After the mutual attacks that day, both sides retreated to lick their wounds.  The Japanese carriers split up and returned to port, while their Port Moresby invasion force, fearful of the American fleet, turned back after approaching Jomard Pass, the closest the Japanese fleet would ever come to Port Moresby during the war.  The Americans, meanwhile, sailed south smarting from the loss of the Lexington and the crippling of the Yorktown.  Three days later, long after both fleets had left the Coral Sea, American scout planes found the listing hulk of the tanker U.S.S. Neosho.  Amazingly enough, the battered Neosho was still afloat, having drifted for four days with 123 men aboard, including my uncle, Bill Leu.



Three U.S. ships were sunk during the Battle of the Coral Sea and 69 American aircraft were destroyed.  The ships sunk included:

  • U.S.S. Lexington  (Aircraft Carrier)

  • U.S.S. Neosho  (Oiler)

  • U.S.S. Sims (Destroyer)

One U.S. ship was seriously damaged:

  • U.S.S. Yorktown  (Aircraft Carrier)

I've done a lot of research in books and on the Internet, and there seems to be conflicting claims of total Allied forces killed.  According to the official U.S. Navy records (see http://www.history.navy.mil/faqs/faq11-1.htm), 543 Allied men were killed during the Battle of the Coral Sea.  However, I believe this number is too low and, from my research, I would estimate that 709 Allied men were killed during the battle.  The majority of casualties were from the four ships listed above (Lexington, Neosho, Sims, and Yorktown) and from research I've done, I estimate that an additional 20 men on other ships were killed.  I've posted a breakdown of these casualties below:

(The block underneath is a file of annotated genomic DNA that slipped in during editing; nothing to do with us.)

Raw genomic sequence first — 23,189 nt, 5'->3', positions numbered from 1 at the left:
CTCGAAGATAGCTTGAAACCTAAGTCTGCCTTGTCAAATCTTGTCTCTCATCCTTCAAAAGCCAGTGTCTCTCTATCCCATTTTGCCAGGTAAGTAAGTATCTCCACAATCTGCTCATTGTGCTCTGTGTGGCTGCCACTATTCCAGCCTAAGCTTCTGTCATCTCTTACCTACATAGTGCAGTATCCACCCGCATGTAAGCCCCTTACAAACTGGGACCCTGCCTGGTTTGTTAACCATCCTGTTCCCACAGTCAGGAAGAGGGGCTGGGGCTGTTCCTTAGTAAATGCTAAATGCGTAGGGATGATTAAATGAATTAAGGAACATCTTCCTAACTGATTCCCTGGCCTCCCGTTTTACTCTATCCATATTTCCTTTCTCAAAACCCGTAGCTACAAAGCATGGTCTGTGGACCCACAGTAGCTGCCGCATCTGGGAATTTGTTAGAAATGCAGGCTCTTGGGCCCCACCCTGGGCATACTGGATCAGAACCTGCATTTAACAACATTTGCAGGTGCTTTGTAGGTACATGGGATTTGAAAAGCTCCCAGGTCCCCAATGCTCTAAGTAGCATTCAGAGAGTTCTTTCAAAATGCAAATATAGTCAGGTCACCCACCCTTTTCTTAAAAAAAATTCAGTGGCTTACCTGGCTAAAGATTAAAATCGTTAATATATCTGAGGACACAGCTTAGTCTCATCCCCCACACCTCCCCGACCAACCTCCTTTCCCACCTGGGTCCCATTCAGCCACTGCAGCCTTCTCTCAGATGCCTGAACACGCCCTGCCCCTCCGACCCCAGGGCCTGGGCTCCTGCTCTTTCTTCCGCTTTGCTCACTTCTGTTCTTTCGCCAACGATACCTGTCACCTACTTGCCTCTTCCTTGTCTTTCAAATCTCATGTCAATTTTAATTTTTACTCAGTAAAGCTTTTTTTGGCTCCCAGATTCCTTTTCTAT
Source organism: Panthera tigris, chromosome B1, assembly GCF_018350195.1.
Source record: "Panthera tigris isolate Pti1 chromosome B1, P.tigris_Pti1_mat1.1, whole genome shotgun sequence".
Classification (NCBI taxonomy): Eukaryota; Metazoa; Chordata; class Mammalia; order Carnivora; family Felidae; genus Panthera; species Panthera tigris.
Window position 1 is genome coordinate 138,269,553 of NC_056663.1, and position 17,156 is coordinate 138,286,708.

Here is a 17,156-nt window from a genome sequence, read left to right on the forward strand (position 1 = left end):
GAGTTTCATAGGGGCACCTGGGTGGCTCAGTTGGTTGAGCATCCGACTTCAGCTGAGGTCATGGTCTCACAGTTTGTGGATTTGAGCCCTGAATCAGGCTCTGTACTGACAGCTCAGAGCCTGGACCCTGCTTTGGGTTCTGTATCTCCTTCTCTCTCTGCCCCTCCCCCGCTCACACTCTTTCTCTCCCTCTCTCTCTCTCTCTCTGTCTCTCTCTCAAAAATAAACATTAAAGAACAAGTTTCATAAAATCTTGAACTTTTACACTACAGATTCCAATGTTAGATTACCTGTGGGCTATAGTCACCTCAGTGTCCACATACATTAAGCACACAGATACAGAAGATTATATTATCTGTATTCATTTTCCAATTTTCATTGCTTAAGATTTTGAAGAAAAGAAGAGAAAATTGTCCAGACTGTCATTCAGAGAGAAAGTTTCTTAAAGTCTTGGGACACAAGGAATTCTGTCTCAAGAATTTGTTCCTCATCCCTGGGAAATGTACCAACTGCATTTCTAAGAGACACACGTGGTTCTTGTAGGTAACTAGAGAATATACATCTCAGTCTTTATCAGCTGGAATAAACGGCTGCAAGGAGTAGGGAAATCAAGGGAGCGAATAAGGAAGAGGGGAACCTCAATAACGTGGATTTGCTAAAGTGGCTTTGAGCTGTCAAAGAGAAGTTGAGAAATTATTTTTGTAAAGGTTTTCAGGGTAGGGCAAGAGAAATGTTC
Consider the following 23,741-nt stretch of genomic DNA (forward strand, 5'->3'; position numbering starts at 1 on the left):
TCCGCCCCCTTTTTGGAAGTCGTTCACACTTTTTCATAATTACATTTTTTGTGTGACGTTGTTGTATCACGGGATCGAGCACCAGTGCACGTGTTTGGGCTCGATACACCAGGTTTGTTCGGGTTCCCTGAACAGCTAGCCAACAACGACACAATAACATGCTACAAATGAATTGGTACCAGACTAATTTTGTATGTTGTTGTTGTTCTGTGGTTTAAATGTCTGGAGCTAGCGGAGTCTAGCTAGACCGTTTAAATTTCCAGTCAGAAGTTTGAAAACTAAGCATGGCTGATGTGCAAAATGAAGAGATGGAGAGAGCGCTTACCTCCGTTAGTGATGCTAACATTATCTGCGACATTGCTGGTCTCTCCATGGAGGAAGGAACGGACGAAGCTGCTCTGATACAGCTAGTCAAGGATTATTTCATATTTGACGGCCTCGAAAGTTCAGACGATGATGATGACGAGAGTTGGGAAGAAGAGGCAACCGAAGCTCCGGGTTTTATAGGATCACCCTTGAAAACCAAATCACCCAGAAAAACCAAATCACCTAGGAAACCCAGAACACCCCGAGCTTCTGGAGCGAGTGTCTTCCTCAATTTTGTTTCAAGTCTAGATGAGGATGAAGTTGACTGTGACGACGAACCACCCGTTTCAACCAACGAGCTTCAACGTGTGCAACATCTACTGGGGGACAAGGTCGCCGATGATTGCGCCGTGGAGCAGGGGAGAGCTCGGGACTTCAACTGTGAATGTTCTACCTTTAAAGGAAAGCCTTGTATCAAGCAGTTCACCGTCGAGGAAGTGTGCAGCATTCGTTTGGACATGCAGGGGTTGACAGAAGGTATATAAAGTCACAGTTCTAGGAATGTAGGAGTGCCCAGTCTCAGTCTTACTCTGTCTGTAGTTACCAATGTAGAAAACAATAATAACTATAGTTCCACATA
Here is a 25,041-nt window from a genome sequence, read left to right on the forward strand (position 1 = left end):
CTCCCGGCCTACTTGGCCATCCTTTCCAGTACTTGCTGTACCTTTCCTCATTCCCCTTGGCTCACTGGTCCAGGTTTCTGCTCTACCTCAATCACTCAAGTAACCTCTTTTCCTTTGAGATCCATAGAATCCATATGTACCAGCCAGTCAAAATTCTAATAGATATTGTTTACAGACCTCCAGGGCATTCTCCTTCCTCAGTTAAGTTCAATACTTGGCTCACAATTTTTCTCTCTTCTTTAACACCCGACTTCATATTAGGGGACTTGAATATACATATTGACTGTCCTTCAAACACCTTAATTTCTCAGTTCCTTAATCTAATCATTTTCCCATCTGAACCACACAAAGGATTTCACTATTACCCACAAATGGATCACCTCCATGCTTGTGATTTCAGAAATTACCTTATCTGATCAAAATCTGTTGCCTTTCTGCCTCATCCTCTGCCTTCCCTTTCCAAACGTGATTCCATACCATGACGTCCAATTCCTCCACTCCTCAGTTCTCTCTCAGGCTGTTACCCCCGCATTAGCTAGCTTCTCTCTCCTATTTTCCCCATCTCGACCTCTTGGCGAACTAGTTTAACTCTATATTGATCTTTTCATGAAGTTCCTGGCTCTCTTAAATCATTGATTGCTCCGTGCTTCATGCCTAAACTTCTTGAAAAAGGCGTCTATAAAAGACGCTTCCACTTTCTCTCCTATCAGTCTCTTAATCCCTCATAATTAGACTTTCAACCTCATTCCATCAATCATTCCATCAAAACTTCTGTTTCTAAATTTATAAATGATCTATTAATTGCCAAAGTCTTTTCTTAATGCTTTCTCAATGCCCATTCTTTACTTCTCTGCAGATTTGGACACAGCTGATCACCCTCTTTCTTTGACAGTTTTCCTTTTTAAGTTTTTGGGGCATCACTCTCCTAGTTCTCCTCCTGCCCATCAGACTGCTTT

U.S. Ship Type Status


Killed Survivors

U.S.S. Lexington






U.S.S. Neosho






U.S.S. Sims






U.S.S. Yorktown






Other (estimated)



TOTAL     5,586 709 4,897


The Japanese lost one light aircraft carrier (Shoho), 1 destroyer, 3 small warships, and 92 aircraft.  Damaged Japanese ships included 1 fleet carrier (Shokaku), 1 destroyer, 2 smaller warships, and 1 transport.  An estimated 966 men from the Japanese forces were killed.


After the battle, the damaged carrier U.S.S. Yorktown limped back to Pearl Harbor and was patched up in time to participate in the crucial Battle of Midway, one month later in June 1942.  The Yorktown played an important role in the destruction of the Japanese attack force at Midway before it was sunk.  Both Japanese fleet carriers returned to Japan after the Battle of the Coral Sea but neither fought a month later at Midway.  The Zuikaku had lost too many planes and the Shokaku was too damaged to participate in the battle. 


Jack Rolston

Perhaps the most tragic story of the Battle of the Coral Sea, and a story that few people know, took place on what I call the "Raft of 68."  Shortly after the tanker U.S.S. Neosho was attacked by Japanese dive bombers, dozens of men on the ship leaped into the sea, fearing that the heavily damaged, burning and listing Neosho would sink.  Many clambered into rafts, which drifted away from the Neosho, including 68 men who lashed several rafts together.  Over the next nine days, this Raft of 68 drifted west.  The men had no food, water, or shelter from the blistering sun and after several days, they began to die, some becoming delirious and drinking sea water.  After nine days, the destroyer U.S.S. Helm spotted the raft and rescued the men, but there were only four survivors left, all of whom were emaciated and near death.